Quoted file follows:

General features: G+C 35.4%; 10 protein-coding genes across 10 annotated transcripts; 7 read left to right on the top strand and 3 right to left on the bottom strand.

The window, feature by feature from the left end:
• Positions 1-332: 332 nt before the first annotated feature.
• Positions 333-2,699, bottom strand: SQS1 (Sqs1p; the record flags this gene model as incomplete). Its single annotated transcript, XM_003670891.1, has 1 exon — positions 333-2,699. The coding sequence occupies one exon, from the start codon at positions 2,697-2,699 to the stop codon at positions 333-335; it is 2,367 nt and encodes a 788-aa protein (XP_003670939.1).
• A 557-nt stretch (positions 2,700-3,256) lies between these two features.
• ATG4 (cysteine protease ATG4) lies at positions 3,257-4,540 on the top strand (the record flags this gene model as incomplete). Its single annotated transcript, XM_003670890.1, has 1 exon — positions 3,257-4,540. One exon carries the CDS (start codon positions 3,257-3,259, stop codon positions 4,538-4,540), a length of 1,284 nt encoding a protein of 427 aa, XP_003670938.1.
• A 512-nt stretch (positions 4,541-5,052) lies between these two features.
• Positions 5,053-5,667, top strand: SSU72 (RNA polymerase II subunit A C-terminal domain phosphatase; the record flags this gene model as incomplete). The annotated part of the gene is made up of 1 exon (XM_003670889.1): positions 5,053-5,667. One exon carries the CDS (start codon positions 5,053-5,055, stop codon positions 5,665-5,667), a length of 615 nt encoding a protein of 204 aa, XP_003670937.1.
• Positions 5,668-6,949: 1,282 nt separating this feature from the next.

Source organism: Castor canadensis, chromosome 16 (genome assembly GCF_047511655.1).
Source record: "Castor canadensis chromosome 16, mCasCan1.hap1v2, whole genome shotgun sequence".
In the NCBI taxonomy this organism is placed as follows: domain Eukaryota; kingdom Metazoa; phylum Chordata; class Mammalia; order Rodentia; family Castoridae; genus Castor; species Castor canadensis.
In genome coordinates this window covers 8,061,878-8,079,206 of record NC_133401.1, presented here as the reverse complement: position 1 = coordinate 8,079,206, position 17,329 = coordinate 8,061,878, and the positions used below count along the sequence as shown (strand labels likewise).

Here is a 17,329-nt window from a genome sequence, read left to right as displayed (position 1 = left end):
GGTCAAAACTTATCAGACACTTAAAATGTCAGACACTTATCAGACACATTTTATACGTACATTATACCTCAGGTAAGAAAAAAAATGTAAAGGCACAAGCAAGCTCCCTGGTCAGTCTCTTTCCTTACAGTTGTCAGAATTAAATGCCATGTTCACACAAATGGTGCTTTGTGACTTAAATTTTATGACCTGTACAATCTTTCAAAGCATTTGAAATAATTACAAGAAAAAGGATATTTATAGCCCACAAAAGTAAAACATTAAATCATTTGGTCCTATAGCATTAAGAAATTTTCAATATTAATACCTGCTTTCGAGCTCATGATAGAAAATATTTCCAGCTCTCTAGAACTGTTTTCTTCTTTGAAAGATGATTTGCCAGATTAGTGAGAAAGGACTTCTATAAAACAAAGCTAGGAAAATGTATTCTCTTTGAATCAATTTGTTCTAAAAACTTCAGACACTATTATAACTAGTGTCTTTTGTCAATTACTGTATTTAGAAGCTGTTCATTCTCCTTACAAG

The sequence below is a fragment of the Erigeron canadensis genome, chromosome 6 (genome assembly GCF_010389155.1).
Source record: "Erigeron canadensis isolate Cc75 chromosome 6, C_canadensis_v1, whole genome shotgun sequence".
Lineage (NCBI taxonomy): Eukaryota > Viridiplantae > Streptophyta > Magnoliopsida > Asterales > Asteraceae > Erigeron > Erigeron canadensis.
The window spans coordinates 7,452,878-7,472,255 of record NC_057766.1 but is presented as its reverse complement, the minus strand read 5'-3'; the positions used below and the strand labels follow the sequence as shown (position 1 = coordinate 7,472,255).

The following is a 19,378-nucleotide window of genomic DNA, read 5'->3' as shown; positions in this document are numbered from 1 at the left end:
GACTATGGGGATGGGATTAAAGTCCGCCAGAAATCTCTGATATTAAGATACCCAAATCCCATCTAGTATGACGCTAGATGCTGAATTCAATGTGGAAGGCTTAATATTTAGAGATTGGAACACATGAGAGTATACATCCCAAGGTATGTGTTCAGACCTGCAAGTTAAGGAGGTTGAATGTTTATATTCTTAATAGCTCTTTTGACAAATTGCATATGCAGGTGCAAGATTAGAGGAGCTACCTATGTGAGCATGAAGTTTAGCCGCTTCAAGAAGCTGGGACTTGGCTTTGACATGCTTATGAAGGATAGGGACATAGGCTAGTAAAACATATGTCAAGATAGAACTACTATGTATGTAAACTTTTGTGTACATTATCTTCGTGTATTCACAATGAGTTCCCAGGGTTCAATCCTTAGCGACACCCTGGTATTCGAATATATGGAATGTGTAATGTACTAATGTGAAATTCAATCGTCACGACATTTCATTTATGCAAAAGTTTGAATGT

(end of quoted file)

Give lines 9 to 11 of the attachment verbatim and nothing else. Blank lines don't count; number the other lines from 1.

• Positions 5,668-6,949: 1,282 nt separating this feature from the next.

Source organism: Castor canadensis, chromosome 16 (genome assembly GCF_047511655.1).
Source record: "Castor canadensis chromosome 16, mCasCan1.hap1v2, whole genome shotgun sequence".